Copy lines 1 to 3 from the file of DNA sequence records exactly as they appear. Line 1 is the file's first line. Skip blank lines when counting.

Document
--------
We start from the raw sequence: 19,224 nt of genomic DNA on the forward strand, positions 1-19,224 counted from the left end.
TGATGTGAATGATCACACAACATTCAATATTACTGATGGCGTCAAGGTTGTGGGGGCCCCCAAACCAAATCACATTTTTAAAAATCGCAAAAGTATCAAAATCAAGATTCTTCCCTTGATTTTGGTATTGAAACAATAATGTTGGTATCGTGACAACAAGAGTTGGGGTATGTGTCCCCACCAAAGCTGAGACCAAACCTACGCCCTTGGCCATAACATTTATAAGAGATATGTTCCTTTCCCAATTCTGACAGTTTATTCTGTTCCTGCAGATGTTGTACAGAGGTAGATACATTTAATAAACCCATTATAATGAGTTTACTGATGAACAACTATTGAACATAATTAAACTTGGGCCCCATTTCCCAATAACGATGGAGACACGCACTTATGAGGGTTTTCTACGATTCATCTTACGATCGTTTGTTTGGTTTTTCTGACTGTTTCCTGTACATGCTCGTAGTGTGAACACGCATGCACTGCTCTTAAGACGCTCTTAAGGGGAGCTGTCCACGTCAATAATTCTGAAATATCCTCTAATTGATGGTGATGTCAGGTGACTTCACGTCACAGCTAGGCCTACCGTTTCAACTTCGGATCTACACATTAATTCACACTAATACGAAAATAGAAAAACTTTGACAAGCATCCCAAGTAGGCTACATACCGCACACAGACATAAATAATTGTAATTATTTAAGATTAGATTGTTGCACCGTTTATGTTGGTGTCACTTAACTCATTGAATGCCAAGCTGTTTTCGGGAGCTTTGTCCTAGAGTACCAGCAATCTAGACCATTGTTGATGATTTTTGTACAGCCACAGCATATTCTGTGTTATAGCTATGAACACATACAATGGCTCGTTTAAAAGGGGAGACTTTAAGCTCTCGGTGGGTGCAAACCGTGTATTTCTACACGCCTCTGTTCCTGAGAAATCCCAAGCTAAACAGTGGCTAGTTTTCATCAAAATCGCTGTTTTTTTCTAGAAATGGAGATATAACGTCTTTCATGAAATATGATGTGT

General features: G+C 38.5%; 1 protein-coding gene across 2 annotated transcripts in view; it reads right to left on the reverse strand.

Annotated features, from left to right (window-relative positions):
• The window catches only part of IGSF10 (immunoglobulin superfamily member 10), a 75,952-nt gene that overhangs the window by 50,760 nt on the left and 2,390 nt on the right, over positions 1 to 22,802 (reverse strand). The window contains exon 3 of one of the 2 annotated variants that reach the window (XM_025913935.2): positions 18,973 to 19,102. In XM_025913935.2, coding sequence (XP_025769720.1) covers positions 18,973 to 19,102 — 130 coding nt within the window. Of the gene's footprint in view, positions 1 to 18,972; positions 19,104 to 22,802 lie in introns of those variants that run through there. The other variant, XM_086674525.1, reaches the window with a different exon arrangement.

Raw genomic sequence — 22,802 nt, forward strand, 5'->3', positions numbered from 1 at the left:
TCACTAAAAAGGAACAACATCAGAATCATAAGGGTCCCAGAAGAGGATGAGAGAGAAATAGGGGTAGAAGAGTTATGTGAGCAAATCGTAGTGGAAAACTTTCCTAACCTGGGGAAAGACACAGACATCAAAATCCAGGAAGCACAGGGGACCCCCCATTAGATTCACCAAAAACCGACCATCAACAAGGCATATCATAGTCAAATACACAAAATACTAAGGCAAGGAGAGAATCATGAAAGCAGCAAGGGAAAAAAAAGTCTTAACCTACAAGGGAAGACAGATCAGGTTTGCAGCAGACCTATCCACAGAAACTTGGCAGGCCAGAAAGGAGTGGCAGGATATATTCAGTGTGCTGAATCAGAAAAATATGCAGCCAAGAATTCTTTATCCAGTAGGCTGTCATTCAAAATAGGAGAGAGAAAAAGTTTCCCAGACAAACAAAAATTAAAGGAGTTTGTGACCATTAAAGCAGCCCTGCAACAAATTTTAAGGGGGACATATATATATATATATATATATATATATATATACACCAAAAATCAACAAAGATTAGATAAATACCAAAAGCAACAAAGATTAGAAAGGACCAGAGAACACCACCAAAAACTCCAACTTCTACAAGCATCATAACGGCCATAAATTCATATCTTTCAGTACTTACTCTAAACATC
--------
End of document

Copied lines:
We start from the raw sequence: 19,224 nt of genomic DNA on the forward strand, positions 1-19,224 counted from the left end.
TGATGTGAATGATCACACAACATTCAATATTACTGATGGCGTCAAGGTTGTGGGGGCCCCCAAACCAAATCACATTTTTAAAAATCGCAAAAGTATCAAAATCAAGATTCTTCCCTTGATTTTGGTATTGAAACAATAATGTTGGTATCGTGACAACAAGAGTTGGGGTATGTGTCCCCACCAAAGCTGAGACCAAACCTACGCCCTTGGCCATAACATTTATAAGAGATATGTTCCTTTCCCAATTCTGACAGTTTATTCTGTTCCTGCAGATGTTGTACAGAGGTAGATACATTTAATAAACCCATTATAATGAGTTTACTGATGAACAACTATTGAACATAATTAAACTTGGGCCCCATTTCCCAATAACGATGGAGACACGCACTTATGAGGGTTTTCTACGATTCATCTTACGATCGTTTGTTTGGTTTTTCTGACTGTTTCCTGTACATGCTCGTAGTGTGAACACGCATGCACTGCTCTTAAGACGCTCTTAAGGGGAGCTGTCCACGTCAATAATTCTGAAATATCCTCTAATTGATGGTGATGTCAGGTGACTTCACGTCACAGCTAGGCCTACCGTTTCAACTTCGGATCTACACATTAATTCACACTAATACGAAAATAGAAAAACTTTGACAAGCATCCCAAGTAGGCTACATACCGCACACAGACATAAATAATTGTAATTATTTAAGATTAGATTGTTGCACCGTTTATGTTGGTGTCACTTAACTCATTGAATGCCAAGCTGTTTTCGGGAGCTTTGTCCTAGAGTACCAGCAATCTAGACCATTGTTGATGATTTTTGTACAGCCACAGCATATTCTGTGTTATAGCTATGAACACATACAATGGCTCGTTTAAAAGGGGAGACTTTAAGCTCTCGGTGGGTGCAAACCGTGTATTTCTACACGCCTCTGTTCCTGAGAAATCCCAAGCTAAACAGTGGCTAGTTTTCATCAAAATCGCTGTTTTTTTCTAGAAATGGAGATATAACGTCTTTCATGAAATATGATGTGT

General features: G+C 38.5%; 1 protein-coding gene across 2 annotated transcripts in view; it reads right to left on the reverse strand.